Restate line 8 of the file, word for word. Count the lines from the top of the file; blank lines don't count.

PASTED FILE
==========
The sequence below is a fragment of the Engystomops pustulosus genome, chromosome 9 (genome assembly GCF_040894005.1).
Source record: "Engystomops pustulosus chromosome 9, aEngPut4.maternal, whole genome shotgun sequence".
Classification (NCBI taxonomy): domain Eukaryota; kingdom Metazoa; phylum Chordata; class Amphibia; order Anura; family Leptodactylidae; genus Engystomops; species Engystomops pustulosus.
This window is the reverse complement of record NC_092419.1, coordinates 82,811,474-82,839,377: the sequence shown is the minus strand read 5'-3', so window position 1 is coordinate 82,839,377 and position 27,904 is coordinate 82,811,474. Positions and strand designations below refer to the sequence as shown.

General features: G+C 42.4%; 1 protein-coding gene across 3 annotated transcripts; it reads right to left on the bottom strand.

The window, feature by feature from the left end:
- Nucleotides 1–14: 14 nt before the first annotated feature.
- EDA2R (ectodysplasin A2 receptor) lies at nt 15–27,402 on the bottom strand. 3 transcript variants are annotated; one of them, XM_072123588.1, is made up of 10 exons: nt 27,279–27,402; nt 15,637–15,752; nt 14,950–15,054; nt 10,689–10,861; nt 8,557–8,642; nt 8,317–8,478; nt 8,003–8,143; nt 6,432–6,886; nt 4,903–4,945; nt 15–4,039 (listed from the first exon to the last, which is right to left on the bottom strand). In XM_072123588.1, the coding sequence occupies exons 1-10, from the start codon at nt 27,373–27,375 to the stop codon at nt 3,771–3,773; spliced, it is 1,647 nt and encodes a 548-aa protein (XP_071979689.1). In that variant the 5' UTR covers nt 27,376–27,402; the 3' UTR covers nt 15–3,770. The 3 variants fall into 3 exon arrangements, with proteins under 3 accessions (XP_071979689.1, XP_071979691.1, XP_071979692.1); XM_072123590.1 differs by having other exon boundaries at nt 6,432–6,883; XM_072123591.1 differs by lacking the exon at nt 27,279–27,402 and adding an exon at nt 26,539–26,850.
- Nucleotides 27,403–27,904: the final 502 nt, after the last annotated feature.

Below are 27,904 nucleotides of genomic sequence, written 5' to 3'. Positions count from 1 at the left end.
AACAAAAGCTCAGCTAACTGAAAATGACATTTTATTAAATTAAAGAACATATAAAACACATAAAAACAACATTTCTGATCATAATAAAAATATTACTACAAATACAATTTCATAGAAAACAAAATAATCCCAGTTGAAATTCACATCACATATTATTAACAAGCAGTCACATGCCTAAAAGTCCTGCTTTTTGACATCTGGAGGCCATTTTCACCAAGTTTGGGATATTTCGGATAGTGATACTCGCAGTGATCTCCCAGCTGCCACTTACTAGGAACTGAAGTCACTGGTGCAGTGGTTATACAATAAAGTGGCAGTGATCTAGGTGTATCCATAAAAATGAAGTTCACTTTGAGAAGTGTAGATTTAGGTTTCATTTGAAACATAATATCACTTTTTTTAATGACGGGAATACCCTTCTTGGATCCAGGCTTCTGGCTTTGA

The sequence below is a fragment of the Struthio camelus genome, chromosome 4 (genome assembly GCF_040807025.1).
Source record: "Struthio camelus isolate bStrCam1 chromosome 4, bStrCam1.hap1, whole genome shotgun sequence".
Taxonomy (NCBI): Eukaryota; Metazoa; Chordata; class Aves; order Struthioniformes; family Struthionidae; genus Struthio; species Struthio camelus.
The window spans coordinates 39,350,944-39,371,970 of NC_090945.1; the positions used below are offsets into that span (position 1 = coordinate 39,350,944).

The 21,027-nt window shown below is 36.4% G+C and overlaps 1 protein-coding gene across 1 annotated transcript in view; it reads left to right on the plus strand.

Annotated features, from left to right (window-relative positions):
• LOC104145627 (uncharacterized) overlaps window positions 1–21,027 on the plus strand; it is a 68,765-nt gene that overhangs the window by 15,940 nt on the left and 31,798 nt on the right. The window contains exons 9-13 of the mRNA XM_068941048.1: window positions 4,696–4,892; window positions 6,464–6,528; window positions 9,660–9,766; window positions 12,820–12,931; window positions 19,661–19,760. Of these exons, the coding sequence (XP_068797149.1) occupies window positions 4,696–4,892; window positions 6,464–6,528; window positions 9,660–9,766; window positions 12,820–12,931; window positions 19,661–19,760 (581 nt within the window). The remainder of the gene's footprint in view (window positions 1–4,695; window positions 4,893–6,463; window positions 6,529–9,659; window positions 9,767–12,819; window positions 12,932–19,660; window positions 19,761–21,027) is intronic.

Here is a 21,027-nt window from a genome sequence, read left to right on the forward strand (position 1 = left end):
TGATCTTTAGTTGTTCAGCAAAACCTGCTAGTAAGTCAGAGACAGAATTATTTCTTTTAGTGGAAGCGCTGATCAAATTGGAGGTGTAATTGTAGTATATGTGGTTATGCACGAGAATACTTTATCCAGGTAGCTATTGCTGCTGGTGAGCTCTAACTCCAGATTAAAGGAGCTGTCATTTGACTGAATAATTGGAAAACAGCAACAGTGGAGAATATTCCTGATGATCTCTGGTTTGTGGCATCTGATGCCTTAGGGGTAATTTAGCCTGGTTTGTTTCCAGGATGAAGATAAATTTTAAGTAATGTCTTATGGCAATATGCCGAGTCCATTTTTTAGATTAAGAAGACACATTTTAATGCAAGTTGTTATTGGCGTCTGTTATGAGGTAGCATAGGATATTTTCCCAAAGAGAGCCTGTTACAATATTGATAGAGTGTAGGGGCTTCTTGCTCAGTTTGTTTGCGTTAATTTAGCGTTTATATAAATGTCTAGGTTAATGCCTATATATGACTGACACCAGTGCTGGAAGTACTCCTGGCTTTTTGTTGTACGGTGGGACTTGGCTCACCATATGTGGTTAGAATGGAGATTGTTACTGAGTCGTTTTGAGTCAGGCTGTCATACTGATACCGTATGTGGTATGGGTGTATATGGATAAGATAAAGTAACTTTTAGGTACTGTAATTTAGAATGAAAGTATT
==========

- EDA2R (ectodysplasin A2 receptor) lies at nt 15–27,402 on the bottom strand. 3 transcript variants are annotated; one of them, XM_072123588.1, is made up of 10 exons: nt 27,279–27,402; nt 15,637–15,752; nt 14,950–15,054; nt 10,689–10,861; nt 8,557–8,642; nt 8,317–8,478; nt 8,003–8,143; nt 6,432–6,886; nt 4,903–4,945; nt 15–4,039 (listed from the first exon to the last, which is right to left on the bottom strand). In XM_072123588.1, the coding sequence occupies exons 1-10, from the start codon at nt 27,373–27,375 to the stop codon at nt 3,771–3,773; spliced, it is 1,647 nt and encodes a 548-aa protein (XP_071979689.1). In that variant the 5' UTR covers nt 27,376–27,402; the 3' UTR covers nt 15–3,770. The 3 variants fall into 3 exon arrangements, with proteins under 3 accessions (XP_071979689.1, XP_071979691.1, XP_071979692.1); XM_072123590.1 differs by having other exon boundaries at nt 6,432–6,883; XM_072123591.1 differs by lacking the exon at nt 27,279–27,402 and adding an exon at nt 26,539–26,850.